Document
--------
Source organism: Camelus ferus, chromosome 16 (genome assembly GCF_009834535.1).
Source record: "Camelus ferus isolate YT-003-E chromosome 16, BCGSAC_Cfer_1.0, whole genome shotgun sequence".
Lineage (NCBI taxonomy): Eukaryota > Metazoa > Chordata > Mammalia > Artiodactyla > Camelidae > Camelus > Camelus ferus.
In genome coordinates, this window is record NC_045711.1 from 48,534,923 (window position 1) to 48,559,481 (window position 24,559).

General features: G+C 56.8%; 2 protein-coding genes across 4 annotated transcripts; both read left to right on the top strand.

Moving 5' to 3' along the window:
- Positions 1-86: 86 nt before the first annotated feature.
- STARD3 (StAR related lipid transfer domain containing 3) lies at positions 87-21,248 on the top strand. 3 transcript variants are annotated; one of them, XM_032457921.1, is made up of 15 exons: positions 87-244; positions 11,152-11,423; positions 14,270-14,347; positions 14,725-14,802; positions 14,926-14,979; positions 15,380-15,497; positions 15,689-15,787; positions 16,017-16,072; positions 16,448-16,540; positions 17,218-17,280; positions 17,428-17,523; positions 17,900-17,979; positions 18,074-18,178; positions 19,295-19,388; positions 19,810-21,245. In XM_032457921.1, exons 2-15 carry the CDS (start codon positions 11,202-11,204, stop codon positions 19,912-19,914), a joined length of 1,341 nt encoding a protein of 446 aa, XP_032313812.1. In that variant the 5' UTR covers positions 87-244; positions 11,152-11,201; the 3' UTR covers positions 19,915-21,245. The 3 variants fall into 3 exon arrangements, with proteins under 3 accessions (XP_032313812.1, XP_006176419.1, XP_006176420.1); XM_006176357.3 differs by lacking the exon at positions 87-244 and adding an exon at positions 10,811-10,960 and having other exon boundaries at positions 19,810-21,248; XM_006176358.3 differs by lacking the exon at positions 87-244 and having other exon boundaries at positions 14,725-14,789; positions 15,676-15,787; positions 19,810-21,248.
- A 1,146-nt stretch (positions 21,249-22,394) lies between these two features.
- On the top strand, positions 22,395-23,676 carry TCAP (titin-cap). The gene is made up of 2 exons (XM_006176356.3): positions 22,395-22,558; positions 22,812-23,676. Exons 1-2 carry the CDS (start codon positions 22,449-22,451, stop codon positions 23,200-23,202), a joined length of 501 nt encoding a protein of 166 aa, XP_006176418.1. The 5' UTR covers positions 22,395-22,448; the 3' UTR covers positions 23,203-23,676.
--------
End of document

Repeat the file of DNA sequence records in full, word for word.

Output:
Source organism: Camelus ferus, chromosome 16 (genome assembly GCF_009834535.1).
Source record: "Camelus ferus isolate YT-003-E chromosome 16, BCGSAC_Cfer_1.0, whole genome shotgun sequence".
Lineage (NCBI taxonomy): Eukaryota > Metazoa > Chordata > Mammalia > Artiodactyla > Camelidae > Camelus > Camelus ferus.
In genome coordinates, this window is record NC_045711.1 from 48,534,923 (window position 1) to 48,559,481 (window position 24,559).

General features: G+C 56.8%; 2 protein-coding genes across 4 annotated transcripts; both read left to right on the top strand.

Moving 5' to 3' along the window:
- Positions 1-86: 86 nt before the first annotated feature.
- STARD3 (StAR related lipid transfer domain containing 3) lies at positions 87-21,248 on the top strand. 3 transcript variants are annotated; one of them, XM_032457921.1, is made up of 15 exons: positions 87-244; positions 11,152-11,423; positions 14,270-14,347; positions 14,725-14,802; positions 14,926-14,979; positions 15,380-15,497; positions 15,689-15,787; positions 16,017-16,072; positions 16,448-16,540; positions 17,218-17,280; positions 17,428-17,523; positions 17,900-17,979; positions 18,074-18,178; positions 19,295-19,388; positions 19,810-21,245. In XM_032457921.1, exons 2-15 carry the CDS (start codon positions 11,202-11,204, stop codon positions 19,912-19,914), a joined length of 1,341 nt encoding a protein of 446 aa, XP_032313812.1. In that variant the 5' UTR covers positions 87-244; positions 11,152-11,201; the 3' UTR covers positions 19,915-21,245. The 3 variants fall into 3 exon arrangements, with proteins under 3 accessions (XP_032313812.1, XP_006176419.1, XP_006176420.1); XM_006176357.3 differs by lacking the exon at positions 87-244 and adding an exon at positions 10,811-10,960 and having other exon boundaries at positions 19,810-21,248; XM_006176358.3 differs by lacking the exon at positions 87-244 and having other exon boundaries at positions 14,725-14,789; positions 15,676-15,787; positions 19,810-21,248.
- A 1,146-nt stretch (positions 21,249-22,394) lies between these two features.
- On the top strand, positions 22,395-23,676 carry TCAP (titin-cap). The gene is made up of 2 exons (XM_006176356.3): positions 22,395-22,558; positions 22,812-23,676. Exons 1-2 carry the CDS (start codon positions 22,449-22,451, stop codon positions 23,200-23,202), a joined length of 501 nt encoding a protein of 166 aa, XP_006176418.1. The 5' UTR covers positions 22,395-22,448; the 3' UTR covers positions 23,203-23,676.